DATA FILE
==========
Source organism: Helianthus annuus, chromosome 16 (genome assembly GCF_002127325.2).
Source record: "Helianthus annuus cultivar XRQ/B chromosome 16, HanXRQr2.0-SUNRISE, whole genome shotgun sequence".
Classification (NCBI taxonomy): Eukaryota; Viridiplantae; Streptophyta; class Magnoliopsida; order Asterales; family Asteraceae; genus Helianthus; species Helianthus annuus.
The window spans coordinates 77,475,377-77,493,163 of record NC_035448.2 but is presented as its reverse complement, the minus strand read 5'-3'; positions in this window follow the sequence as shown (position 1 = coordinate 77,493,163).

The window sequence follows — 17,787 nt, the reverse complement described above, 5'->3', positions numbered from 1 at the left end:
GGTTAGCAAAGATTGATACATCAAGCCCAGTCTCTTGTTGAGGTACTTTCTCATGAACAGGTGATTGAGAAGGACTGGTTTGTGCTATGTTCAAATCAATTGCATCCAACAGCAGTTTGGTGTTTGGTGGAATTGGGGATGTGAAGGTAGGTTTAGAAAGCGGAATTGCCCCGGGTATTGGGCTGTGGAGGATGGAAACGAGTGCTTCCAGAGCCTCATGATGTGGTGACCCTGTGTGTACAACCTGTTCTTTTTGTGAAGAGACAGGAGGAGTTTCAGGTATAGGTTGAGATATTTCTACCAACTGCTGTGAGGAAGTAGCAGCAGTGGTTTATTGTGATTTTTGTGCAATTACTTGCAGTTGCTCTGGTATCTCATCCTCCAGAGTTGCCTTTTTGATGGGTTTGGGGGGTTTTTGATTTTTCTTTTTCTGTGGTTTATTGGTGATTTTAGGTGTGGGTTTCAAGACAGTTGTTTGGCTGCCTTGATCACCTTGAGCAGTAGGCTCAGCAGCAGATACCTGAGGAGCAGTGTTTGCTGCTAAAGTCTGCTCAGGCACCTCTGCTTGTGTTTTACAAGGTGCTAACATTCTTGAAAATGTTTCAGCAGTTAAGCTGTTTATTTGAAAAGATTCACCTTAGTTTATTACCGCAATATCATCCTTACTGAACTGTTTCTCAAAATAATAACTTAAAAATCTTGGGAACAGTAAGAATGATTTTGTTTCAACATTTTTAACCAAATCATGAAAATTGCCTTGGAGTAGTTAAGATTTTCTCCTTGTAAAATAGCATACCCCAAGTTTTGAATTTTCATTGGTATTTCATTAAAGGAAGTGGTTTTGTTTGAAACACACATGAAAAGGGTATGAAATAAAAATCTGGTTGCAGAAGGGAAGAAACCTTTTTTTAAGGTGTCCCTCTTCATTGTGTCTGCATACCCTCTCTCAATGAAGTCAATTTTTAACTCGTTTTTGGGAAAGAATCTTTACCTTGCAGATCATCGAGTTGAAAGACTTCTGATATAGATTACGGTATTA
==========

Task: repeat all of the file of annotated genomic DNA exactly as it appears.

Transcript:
Source organism: Helianthus annuus, chromosome 16 (genome assembly GCF_002127325.2).
Source record: "Helianthus annuus cultivar XRQ/B chromosome 16, HanXRQr2.0-SUNRISE, whole genome shotgun sequence".
Classification (NCBI taxonomy): Eukaryota; Viridiplantae; Streptophyta; class Magnoliopsida; order Asterales; family Asteraceae; genus Helianthus; species Helianthus annuus.
The window spans coordinates 77,475,377-77,493,163 of record NC_035448.2 but is presented as its reverse complement, the minus strand read 5'-3'; positions in this window follow the sequence as shown (position 1 = coordinate 77,493,163).

The window sequence follows — 17,787 nt, the reverse complement described above, 5'->3', positions numbered from 1 at the left end:
GGTTAGCAAAGATTGATACATCAAGCCCAGTCTCTTGTTGAGGTACTTTCTCATGAACAGGTGATTGAGAAGGACTGGTTTGTGCTATGTTCAAATCAATTGCATCCAACAGCAGTTTGGTGTTTGGTGGAATTGGGGATGTGAAGGTAGGTTTAGAAAGCGGAATTGCCCCGGGTATTGGGCTGTGGAGGATGGAAACGAGTGCTTCCAGAGCCTCATGATGTGGTGACCCTGTGTGTACAACCTGTTCTTTTTGTGAAGAGACAGGAGGAGTTTCAGGTATAGGTTGAGATATTTCTACCAACTGCTGTGAGGAAGTAGCAGCAGTGGTTTATTGTGATTTTTGTGCAATTACTTGCAGTTGCTCTGGTATCTCATCCTCCAGAGTTGCCTTTTTGATGGGTTTGGGGGGTTTTTGATTTTTCTTTTTCTGTGGTTTATTGGTGATTTTAGGTGTGGGTTTCAAGACAGTTGTTTGGCTGCCTTGATCACCTTGAGCAGTAGGCTCAGCAGCAGATACCTGAGGAGCAGTGTTTGCTGCTAAAGTCTGCTCAGGCACCTCTGCTTGTGTTTTACAAGGTGCTAACATTCTTGAAAATGTTTCAGCAGTTAAGCTGTTTATTTGAAAAGATTCACCTTAGTTTATTACCGCAATATCATCCTTACTGAACTGTTTCTCAAAATAATAACTTAAAAATCTTGGGAACAGTAAGAATGATTTTGTTTCAACATTTTTAACCAAATCATGAAAATTGCCTTGGAGTAGTTAAGATTTTCTCCTTGTAAAATAGCATACCCCAAGTTTTGAATTTTCATTGGTATTTCATTAAAGGAAGTGGTTTTGTTTGAAACACACATGAAAAGGGTATGAAATAAAAATCTGGTTGCAGAAGGGAAGAAACCTTTTTTTAAGGTGTCCCTCTTCATTGTGTCTGCATACCCTCTCTCAATGAAGTCAATTTTTAACTCGTTTTTGGGAAAGAATCTTTACCTTGCAGATCATCGAGTTGAAAGACTTCTGATATAGATTACGGTATTA